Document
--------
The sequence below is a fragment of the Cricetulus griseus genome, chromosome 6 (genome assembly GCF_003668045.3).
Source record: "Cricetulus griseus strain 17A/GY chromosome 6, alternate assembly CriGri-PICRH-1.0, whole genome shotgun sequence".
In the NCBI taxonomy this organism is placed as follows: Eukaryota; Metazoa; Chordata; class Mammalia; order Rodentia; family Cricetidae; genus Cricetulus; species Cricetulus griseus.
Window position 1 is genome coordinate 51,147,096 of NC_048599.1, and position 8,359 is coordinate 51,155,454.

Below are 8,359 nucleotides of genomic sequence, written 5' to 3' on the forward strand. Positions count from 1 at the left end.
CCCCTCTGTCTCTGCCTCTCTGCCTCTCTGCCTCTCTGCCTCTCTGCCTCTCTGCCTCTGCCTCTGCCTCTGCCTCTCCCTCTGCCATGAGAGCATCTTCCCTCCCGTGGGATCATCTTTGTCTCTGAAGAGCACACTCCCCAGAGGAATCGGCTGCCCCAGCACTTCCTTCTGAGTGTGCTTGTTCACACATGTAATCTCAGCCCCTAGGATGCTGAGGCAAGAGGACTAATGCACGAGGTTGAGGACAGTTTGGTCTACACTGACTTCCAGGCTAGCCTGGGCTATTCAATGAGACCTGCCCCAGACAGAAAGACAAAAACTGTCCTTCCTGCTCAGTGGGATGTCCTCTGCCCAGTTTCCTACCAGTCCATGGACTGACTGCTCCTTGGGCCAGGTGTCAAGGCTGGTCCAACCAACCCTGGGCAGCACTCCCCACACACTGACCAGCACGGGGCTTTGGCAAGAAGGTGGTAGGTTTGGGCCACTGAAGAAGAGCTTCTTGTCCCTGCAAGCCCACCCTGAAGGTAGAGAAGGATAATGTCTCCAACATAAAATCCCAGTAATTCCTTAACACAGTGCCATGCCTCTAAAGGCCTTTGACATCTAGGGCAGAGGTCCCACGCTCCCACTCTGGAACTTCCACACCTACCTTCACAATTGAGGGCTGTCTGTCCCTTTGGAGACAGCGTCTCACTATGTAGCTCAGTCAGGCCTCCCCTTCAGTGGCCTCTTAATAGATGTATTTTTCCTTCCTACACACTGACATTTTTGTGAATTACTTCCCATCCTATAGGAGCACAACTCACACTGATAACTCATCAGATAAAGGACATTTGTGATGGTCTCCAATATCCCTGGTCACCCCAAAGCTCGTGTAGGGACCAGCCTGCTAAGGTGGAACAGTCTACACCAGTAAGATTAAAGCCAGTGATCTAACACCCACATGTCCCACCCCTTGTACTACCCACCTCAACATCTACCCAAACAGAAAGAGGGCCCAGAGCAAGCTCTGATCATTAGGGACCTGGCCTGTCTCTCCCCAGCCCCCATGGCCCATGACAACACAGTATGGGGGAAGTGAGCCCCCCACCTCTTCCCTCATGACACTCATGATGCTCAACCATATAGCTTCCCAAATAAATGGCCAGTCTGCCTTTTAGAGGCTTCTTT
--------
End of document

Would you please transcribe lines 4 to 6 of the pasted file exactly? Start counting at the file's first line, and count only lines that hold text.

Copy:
Window position 1 is genome coordinate 51,147,096 of NC_048599.1, and position 8,359 is coordinate 51,155,454.

Below are 8,359 nucleotides of genomic sequence, written 5' to 3' on the forward strand. Positions count from 1 at the left end.
CCCCTCTGTCTCTGCCTCTCTGCCTCTCTGCCTCTCTGCCTCTCTGCCTCTCTGCCTCTGCCTCTGCCTCTGCCTCTCCCTCTGCCATGAGAGCATCTTCCCTCCCGTGGGATCATCTTTGTCTCTGAAGAGCACACTCCCCAGAGGAATCGGCTGCCCCAGCACTTCCTTCTGAGTGTGCTTGTTCACACATGTAATCTCAGCCCCTAGGATGCTGAGGCAAGAGGACTAATGCACGAGGTTGAGGACAGTTTGGTCTACACTGACTTCCAGGCTAGCCTGGGCTATTCAATGAGACCTGCCCCAGACAGAAAGACAAAAACTGTCCTTCCTGCTCAGTGGGATGTCCTCTGCCCAGTTTCCTACCAGTCCATGGACTGACTGCTCCTTGGGCCAGGTGTCAAGGCTGGTCCAACCAACCCTGGGCAGCACTCCCCACACACTGACCAGCACGGGGCTTTGGCAAGAAGGTGGTAGGTTTGGGCCACTGAAGAAGAGCTTCTTGTCCCTGCAAGCCCACCCTGAAGGTAGAGAAGGATAATGTCTCCAACATAAAATCCCAGTAATTCCTTAACACAGTGCCATGCCTCTAAAGGCCTTTGACATCTAGGGCAGAGGTCCCACGCTCCCACTCTGGAACTTCCACACCTACCTTCACAATTGAGGGCTGTCTGTCCCTTTGGAGACAGCGTCTCACTATGTAGCTCAGTCAGGCCTCCCCTTCAGTGGCCTCTTAATAGATGTATTTTTCCTTCCTACACACTGACATTTTTGTGAATTACTTCCCATCCTATAGGAGCACAACTCACACTGATAACTCATCAGATAAAGGACATTTGTGATGGTCTCCAATATCCCTGGTCACCCCAAAGCTCGTGTAGGGACCAGCCTGCTAAGGTGGAACAGTCTACACCAGTAAGATTAAAGCCAGTGATCTAACACCCACATGTCCCACCCCTTGTACTACCCACCTCAACATCTACCCAAACAGAAAGAGGGCCCAGAGCAAGCTCTGATCATTAGGGACCTGGCCTGTCTCTCCCCAGCCCCCATGGCCCATGACAACACAGTATGGGGGAAGTGAGCCCCCCACCTCTTCCCTCATGACACTCATGATGCTCAACCATATAGCTTCCCAAATAAATGGCCAGTCTGCCTTTTAGAGGCTTCTTT